Later cut wheat in the East Midlands has dropped even further in terms of quality, according to Rob Munro, marketing director Fengrain.

“It’s becoming evident that there’s another lurch down in quality – it’s going to be a harvest that we’ll remember for all the wrong reasons this year.”

About 40% of milling wheat varieties were just about reaching the required specification, he said.

“By hook or by crook there will probably be just enough milling wheat in the locality, which will be supplemented by imports.

“But there is some pretty awful feed wheat, which is barely meeting 65kg/hl – and there is a noticeable hardening by one or two end users, who are probably struggling to make the required end product.”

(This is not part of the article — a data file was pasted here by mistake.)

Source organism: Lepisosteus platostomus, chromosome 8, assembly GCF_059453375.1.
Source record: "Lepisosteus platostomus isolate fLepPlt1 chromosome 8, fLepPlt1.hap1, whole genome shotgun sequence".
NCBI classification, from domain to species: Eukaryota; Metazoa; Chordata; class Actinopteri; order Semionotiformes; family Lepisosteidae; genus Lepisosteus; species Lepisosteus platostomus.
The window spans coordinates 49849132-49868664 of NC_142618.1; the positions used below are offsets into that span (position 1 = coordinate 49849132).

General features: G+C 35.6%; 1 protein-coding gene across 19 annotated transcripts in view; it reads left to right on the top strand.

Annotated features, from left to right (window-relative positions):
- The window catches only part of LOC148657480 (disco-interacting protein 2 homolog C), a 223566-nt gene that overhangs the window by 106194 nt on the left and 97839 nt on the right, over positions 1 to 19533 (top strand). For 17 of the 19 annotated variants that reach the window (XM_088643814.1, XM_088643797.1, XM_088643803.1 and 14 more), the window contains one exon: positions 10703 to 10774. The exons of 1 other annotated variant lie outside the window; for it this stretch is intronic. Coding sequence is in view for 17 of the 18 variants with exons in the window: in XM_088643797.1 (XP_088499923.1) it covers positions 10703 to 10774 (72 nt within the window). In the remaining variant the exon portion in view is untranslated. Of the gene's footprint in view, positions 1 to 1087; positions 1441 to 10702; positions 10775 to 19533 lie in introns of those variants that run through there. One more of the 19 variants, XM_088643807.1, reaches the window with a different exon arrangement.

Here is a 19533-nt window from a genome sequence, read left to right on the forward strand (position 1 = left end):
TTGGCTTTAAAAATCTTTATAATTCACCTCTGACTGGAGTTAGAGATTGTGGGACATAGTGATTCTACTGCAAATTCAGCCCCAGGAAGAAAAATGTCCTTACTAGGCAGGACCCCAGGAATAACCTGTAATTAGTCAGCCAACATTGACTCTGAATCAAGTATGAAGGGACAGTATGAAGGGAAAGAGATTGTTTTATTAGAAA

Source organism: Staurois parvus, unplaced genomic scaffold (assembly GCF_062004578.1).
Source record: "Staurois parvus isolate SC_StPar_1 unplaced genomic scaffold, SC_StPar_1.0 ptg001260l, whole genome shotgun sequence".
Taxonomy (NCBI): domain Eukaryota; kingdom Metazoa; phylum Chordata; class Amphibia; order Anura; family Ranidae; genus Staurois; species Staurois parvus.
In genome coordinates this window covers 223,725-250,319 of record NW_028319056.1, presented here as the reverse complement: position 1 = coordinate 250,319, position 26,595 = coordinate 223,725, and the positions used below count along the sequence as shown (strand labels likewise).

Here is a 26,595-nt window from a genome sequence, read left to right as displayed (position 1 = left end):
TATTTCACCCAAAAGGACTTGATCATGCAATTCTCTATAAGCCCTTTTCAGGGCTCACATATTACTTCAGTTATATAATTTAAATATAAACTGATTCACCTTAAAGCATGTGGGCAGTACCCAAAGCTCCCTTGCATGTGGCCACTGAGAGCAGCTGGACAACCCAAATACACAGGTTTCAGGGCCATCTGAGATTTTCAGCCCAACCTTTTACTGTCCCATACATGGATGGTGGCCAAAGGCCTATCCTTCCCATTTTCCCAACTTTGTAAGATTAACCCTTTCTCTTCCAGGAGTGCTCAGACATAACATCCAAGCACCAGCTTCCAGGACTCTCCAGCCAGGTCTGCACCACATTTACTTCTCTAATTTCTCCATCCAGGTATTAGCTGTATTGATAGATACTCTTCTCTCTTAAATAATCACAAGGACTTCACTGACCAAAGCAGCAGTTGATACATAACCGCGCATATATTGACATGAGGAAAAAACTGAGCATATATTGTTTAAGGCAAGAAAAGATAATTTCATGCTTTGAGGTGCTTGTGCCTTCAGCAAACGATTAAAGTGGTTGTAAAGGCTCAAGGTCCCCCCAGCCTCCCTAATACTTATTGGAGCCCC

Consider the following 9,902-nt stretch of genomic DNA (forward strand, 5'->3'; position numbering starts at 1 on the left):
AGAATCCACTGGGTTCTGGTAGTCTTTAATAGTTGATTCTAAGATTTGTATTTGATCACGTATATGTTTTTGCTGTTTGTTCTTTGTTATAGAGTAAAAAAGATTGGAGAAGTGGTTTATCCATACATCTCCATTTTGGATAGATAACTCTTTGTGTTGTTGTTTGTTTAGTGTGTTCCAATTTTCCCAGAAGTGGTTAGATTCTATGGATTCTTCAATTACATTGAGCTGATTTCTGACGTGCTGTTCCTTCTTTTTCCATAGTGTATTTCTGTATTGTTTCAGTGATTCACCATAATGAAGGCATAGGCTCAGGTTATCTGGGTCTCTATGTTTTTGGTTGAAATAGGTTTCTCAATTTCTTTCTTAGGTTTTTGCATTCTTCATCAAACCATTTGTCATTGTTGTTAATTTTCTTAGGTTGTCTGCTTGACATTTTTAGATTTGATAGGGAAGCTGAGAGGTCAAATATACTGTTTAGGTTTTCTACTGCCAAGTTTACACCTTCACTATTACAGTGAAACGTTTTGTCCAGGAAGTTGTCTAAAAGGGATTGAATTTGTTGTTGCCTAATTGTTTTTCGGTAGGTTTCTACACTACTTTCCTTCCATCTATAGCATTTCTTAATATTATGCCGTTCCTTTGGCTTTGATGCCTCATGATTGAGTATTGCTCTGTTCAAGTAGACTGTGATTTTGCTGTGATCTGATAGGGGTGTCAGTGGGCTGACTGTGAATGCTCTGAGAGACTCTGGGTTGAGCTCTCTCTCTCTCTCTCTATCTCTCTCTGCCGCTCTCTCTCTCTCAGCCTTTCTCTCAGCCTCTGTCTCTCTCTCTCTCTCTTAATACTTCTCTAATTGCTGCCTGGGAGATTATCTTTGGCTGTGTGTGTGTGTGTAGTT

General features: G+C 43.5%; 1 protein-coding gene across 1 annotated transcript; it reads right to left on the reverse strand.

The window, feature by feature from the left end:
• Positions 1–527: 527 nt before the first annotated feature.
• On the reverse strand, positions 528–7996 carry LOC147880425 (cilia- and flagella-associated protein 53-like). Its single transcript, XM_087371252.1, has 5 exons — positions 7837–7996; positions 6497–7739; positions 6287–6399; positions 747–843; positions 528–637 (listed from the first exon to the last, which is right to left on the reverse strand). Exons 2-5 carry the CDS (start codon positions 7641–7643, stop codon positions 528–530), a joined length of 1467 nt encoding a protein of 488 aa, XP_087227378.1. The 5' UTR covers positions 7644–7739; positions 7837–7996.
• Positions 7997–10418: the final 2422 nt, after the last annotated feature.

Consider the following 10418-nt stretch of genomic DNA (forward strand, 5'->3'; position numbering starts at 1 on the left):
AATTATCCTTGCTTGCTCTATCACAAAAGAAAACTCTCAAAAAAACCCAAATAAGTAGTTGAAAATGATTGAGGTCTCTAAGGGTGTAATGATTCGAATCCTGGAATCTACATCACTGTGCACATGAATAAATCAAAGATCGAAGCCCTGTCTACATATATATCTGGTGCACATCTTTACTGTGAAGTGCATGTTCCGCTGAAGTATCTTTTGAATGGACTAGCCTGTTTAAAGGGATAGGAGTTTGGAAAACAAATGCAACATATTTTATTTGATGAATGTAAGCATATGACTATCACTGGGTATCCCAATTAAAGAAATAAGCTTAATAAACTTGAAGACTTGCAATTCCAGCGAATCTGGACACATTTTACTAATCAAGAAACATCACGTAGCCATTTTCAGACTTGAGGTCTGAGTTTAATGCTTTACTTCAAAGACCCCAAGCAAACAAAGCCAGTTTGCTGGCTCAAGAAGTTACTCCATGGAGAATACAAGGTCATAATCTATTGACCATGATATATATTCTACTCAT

Most mills were doing their best to accommodate lower quality grain, added Mr Munro. “I’m delighted by the way they are trying to keep it in the system.”

However, minimum intake levels were set at 65-68kg/hl, depending on the consumer. “Below that, you will have to blend it in store to boost the average bushel weight – but you need the good quality wheat to blend it with.

“There is no export market for that type of wheat – the reality is that you can buy Baltic wheat much more cheaply than UK wheat,” he added.

“People are just going to have to be a bit patient and work with their buyers to find the right solution.”